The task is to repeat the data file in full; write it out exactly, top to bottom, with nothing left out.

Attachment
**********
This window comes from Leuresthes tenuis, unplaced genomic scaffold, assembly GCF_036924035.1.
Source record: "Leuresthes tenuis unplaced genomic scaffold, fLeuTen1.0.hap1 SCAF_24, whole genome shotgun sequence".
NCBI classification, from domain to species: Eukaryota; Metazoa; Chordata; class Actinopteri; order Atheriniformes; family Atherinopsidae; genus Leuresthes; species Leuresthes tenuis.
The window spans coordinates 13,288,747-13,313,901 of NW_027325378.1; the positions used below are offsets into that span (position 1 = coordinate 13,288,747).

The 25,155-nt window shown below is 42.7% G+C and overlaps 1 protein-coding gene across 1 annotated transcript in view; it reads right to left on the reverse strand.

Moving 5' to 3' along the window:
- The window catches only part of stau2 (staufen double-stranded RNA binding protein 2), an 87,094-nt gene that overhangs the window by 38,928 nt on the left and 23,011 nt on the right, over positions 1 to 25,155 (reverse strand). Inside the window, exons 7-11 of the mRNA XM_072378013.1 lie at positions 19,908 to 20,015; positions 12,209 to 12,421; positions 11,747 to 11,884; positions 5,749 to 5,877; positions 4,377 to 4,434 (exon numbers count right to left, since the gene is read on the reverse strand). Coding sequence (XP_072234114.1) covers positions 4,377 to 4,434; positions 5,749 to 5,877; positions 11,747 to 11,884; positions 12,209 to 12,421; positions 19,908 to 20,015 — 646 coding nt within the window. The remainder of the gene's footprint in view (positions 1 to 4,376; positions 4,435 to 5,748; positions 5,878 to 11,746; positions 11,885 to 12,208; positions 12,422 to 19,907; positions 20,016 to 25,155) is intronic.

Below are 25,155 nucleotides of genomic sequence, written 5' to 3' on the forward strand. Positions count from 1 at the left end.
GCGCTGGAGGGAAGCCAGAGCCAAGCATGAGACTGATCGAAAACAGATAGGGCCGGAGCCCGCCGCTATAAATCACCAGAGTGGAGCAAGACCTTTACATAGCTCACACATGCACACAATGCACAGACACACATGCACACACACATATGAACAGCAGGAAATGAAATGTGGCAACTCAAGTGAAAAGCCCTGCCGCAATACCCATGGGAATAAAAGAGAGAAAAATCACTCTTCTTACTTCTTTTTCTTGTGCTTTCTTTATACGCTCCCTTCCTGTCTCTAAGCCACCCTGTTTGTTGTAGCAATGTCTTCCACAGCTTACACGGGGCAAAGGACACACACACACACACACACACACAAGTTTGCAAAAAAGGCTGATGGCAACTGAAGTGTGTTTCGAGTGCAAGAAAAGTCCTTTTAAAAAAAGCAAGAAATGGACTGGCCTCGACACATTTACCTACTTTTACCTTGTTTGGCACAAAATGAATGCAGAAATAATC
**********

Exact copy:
This window comes from Leuresthes tenuis, unplaced genomic scaffold, assembly GCF_036924035.1.
Source record: "Leuresthes tenuis unplaced genomic scaffold, fLeuTen1.0.hap1 SCAF_24, whole genome shotgun sequence".
NCBI classification, from domain to species: Eukaryota; Metazoa; Chordata; class Actinopteri; order Atheriniformes; family Atherinopsidae; genus Leuresthes; species Leuresthes tenuis.
The window spans coordinates 13,288,747-13,313,901 of NW_027325378.1; the positions used below are offsets into that span (position 1 = coordinate 13,288,747).

The 25,155-nt window shown below is 42.7% G+C and overlaps 1 protein-coding gene across 1 annotated transcript in view; it reads right to left on the reverse strand.

Moving 5' to 3' along the window:
- The window catches only part of stau2 (staufen double-stranded RNA binding protein 2), an 87,094-nt gene that overhangs the window by 38,928 nt on the left and 23,011 nt on the right, over positions 1 to 25,155 (reverse strand). Inside the window, exons 7-11 of the mRNA XM_072378013.1 lie at positions 19,908 to 20,015; positions 12,209 to 12,421; positions 11,747 to 11,884; positions 5,749 to 5,877; positions 4,377 to 4,434 (exon numbers count right to left, since the gene is read on the reverse strand). Coding sequence (XP_072234114.1) covers positions 4,377 to 4,434; positions 5,749 to 5,877; positions 11,747 to 11,884; positions 12,209 to 12,421; positions 19,908 to 20,015 — 646 coding nt within the window. The remainder of the gene's footprint in view (positions 1 to 4,376; positions 4,435 to 5,748; positions 5,878 to 11,746; positions 11,885 to 12,208; positions 12,422 to 19,907; positions 20,016 to 25,155) is intronic.

Below are 25,155 nucleotides of genomic sequence, written 5' to 3' on the forward strand. Positions count from 1 at the left end.
GCGCTGGAGGGAAGCCAGAGCCAAGCATGAGACTGATCGAAAACAGATAGGGCCGGAGCCCGCCGCTATAAATCACCAGAGTGGAGCAAGACCTTTACATAGCTCACACATGCACACAATGCACAGACACACATGCACACACACATATGAACAGCAGGAAATGAAATGTGGCAACTCAAGTGAAAAGCCCTGCCGCAATACCCATGGGAATAAAAGAGAGAAAAATCACTCTTCTTACTTCTTTTTCTTGTGCTTTCTTTATACGCTCCCTTCCTGTCTCTAAGCCACCCTGTTTGTTGTAGCAATGTCTTCCACAGCTTACACGGGGCAAAGGACACACACACACACACACACACACAAGTTTGCAAAAAAGGCTGATGGCAACTGAAGTGTGTTTCGAGTGCAAGAAAAGTCCTTTTAAAAAAAGCAAGAAATGGACTGGCCTCGACACATTTACCTACTTTTACCTTGTTTGGCACAAAATGAATGCAGAAATAATC